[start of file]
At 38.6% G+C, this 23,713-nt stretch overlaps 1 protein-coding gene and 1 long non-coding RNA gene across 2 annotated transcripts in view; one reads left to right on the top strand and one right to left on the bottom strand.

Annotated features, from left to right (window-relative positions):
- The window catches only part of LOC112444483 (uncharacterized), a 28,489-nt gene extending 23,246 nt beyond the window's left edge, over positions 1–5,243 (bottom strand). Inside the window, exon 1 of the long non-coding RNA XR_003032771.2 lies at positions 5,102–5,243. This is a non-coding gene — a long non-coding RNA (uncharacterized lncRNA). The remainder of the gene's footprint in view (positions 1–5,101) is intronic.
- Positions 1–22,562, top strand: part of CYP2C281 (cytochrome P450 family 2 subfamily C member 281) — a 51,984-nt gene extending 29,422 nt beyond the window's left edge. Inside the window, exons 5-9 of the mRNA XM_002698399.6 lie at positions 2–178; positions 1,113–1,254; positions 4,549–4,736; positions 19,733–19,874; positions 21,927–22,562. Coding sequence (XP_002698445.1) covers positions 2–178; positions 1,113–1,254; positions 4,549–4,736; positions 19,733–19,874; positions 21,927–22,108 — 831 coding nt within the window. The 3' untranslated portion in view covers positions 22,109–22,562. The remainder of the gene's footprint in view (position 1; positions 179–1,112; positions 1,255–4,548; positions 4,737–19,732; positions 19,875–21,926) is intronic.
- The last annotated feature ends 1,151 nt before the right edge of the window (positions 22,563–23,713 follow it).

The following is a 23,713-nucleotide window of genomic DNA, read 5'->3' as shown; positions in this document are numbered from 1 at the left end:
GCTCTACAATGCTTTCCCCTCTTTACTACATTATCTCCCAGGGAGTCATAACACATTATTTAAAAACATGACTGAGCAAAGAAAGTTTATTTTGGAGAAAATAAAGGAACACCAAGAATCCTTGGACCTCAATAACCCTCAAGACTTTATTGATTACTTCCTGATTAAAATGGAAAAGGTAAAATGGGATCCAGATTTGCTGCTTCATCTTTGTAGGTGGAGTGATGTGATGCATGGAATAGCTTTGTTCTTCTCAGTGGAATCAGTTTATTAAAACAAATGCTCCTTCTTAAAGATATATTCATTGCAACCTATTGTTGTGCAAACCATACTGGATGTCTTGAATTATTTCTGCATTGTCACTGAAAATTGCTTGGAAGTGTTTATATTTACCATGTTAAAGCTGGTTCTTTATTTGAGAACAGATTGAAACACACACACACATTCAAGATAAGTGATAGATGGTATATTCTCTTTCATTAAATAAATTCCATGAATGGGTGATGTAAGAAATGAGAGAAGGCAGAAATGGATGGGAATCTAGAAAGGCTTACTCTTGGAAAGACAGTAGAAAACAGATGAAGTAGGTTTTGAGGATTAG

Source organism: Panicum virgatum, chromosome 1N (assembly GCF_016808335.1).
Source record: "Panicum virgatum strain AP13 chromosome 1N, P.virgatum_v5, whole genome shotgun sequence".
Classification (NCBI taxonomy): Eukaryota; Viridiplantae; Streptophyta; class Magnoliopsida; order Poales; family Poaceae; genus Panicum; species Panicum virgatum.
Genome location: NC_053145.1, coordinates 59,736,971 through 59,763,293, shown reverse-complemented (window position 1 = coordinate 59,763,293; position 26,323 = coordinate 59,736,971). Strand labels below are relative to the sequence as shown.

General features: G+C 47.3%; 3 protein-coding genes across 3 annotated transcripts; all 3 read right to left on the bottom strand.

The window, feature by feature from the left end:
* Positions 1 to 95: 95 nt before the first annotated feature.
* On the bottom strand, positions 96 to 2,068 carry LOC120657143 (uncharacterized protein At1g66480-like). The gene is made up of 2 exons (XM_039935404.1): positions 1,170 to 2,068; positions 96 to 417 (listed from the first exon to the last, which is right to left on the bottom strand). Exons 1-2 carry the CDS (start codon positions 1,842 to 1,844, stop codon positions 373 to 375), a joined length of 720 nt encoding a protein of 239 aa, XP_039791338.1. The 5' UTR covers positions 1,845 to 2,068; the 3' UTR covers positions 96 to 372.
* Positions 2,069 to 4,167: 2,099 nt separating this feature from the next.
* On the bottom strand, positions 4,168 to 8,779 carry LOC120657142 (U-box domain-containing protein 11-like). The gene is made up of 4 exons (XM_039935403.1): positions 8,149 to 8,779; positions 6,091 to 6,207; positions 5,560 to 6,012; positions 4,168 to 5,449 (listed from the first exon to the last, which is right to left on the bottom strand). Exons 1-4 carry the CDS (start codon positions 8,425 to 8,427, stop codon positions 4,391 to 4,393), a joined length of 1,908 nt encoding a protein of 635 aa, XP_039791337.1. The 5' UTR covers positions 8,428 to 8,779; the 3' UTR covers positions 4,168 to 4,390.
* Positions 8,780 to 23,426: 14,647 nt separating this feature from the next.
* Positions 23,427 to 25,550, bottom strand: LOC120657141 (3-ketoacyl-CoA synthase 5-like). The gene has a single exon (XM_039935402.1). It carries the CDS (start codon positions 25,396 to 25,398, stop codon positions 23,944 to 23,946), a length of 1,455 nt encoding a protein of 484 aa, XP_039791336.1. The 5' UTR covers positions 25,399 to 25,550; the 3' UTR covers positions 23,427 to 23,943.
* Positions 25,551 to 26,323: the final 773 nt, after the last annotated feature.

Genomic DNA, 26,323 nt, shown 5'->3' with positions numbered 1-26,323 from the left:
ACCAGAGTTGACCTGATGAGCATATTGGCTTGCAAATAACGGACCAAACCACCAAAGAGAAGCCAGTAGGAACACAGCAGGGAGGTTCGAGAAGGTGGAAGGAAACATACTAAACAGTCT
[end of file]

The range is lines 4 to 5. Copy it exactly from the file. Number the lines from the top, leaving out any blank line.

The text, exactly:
- Positions 1–22,562, top strand: part of CYP2C281 (cytochrome P450 family 2 subfamily C member 281) — a 51,984-nt gene extending 29,422 nt beyond the window's left edge. Inside the window, exons 5-9 of the mRNA XM_002698399.6 lie at positions 2–178; positions 1,113–1,254; positions 4,549–4,736; positions 19,733–19,874; positions 21,927–22,562. Coding sequence (XP_002698445.1) covers positions 2–178; positions 1,113–1,254; positions 4,549–4,736; positions 19,733–19,874; positions 21,927–22,108 — 831 coding nt within the window. The 3' untranslated portion in view covers positions 22,109–22,562. The remainder of the gene's footprint in view (position 1; positions 179–1,112; positions 1,255–4,548; positions 4,737–19,732; positions 19,875–21,926) is intronic.
- The last annotated feature ends 1,151 nt before the right edge of the window (positions 22,563–23,713 follow it).